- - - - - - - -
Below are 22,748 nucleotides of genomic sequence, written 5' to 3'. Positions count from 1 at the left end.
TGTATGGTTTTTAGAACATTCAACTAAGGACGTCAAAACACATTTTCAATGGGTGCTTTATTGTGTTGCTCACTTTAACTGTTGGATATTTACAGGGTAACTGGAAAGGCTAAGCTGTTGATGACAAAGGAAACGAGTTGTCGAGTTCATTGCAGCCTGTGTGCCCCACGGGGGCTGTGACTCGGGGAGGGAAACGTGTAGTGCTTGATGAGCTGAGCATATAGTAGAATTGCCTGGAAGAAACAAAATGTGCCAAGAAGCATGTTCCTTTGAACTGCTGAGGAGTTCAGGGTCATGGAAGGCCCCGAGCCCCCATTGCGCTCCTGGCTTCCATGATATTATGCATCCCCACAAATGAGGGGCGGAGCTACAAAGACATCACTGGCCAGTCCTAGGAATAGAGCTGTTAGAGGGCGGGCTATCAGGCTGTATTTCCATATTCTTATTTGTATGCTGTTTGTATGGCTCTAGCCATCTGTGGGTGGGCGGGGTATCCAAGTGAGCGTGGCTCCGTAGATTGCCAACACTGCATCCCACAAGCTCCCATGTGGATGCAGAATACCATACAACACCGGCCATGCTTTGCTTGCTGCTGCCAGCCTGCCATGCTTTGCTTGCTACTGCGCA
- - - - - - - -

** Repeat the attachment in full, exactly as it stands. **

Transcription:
Below are 22,748 nucleotides of genomic sequence, written 5' to 3'. Positions count from 1 at the left end.
TGTATGGTTTTTAGAACATTCAACTAAGGACGTCAAAACACATTTTCAATGGGTGCTTTATTGTGTTGCTCACTTTAACTGTTGGATATTTACAGGGTAACTGGAAAGGCTAAGCTGTTGATGACAAAGGAAACGAGTTGTCGAGTTCATTGCAGCCTGTGTGCCCCACGGGGGCTGTGACTCGGGGAGGGAAACGTGTAGTGCTTGATGAGCTGAGCATATAGTAGAATTGCCTGGAAGAAACAAAATGTGCCAAGAAGCATGTTCCTTTGAACTGCTGAGGAGTTCAGGGTCATGGAAGGCCCCGAGCCCCCATTGCGCTCCTGGCTTCCATGATATTATGCATCCCCACAAATGAGGGGCGGAGCTACAAAGACATCACTGGCCAGTCCTAGGAATAGAGCTGTTAGAGGGCGGGCTATCAGGCTGTATTTCCATATTCTTATTTGTATGCTGTTTGTATGGCTCTAGCCATCTGTGGGTGGGCGGGGTATCCAAGTGAGCGTGGCTCCGTAGATTGCCAACACTGCATCCCACAAGCTCCCATGTGGATGCAGAATACCATACAACACCGGCCATGCTTTGCTTGCTGCTGCCAGCCTGCCATGCTTTGCTTGCTACTGCGCA